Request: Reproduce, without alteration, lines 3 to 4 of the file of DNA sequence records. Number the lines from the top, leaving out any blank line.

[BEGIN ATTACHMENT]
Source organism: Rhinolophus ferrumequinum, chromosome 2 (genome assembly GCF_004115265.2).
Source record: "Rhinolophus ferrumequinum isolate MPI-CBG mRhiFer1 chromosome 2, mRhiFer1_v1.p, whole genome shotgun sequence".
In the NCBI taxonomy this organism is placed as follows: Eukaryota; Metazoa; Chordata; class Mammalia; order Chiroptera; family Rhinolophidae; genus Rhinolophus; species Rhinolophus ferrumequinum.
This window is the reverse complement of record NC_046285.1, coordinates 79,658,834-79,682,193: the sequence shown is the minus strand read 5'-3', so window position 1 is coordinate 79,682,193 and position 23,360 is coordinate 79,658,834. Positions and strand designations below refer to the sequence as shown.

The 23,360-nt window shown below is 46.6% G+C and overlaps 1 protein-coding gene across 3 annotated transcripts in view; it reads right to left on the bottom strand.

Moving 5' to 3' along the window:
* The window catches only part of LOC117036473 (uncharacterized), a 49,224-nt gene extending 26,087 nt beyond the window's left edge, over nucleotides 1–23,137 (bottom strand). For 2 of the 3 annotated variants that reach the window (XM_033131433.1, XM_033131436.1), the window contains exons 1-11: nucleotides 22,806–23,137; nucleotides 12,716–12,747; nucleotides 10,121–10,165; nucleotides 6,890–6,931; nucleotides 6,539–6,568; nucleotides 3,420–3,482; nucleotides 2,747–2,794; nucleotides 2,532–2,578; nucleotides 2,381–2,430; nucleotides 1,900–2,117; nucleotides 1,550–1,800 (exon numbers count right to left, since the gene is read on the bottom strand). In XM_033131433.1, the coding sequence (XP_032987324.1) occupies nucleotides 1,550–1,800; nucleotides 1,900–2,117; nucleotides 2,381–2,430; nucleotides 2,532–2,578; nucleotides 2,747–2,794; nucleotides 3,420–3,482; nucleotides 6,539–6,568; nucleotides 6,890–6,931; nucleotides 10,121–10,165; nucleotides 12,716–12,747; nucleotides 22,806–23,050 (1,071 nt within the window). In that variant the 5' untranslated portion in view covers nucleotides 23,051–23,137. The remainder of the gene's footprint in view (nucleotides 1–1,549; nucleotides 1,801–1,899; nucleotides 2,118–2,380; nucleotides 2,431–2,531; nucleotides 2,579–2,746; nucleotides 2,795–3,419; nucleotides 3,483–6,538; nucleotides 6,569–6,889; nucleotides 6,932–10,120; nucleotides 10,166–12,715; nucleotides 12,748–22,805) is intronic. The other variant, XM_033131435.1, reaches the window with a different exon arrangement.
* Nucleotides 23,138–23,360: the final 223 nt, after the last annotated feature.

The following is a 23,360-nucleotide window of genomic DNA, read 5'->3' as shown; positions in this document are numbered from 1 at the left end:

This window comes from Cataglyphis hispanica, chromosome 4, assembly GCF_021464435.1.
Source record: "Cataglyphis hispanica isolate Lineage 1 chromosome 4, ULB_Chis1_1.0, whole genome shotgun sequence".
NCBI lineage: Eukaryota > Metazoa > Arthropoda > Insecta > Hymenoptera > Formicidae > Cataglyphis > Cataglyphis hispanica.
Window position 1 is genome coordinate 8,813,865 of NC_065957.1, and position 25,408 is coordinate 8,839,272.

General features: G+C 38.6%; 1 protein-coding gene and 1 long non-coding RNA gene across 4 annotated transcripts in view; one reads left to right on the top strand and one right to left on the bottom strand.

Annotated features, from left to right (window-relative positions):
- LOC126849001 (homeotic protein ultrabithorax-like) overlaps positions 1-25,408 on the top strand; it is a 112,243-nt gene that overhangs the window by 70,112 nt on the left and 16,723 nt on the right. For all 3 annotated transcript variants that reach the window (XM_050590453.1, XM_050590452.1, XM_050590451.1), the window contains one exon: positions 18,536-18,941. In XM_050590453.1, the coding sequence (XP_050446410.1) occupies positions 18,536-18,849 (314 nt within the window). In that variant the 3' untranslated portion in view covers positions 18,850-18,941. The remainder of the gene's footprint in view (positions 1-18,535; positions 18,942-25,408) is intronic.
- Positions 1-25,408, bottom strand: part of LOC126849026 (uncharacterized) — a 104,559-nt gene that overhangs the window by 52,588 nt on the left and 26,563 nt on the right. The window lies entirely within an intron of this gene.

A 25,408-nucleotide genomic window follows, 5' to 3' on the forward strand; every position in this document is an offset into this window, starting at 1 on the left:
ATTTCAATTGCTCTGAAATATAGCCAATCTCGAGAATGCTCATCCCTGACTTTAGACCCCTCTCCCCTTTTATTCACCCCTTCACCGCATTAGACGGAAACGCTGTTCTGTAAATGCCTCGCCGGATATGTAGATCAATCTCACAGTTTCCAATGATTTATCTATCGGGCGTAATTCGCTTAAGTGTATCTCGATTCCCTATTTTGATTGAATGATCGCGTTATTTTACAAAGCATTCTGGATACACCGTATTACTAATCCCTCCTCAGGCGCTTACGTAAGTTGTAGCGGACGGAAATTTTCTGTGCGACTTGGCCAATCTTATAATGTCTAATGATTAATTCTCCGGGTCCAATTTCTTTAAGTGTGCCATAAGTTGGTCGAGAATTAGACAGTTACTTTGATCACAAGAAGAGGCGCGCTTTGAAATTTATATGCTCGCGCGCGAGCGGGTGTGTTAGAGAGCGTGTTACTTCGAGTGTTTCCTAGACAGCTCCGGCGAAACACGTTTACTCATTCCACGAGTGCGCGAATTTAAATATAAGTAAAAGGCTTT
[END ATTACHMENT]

In the NCBI taxonomy this organism is placed as follows: Eukaryota; Metazoa; Chordata; class Mammalia; order Chiroptera; family Rhinolophidae; genus Rhinolophus; species Rhinolophus ferrumequinum.
This window is the reverse complement of record NC_046285.1, coordinates 79,658,834-79,682,193: the sequence shown is the minus strand read 5'-3', so window position 1 is coordinate 79,682,193 and position 23,360 is coordinate 79,658,834. Positions and strand designations below refer to the sequence as shown.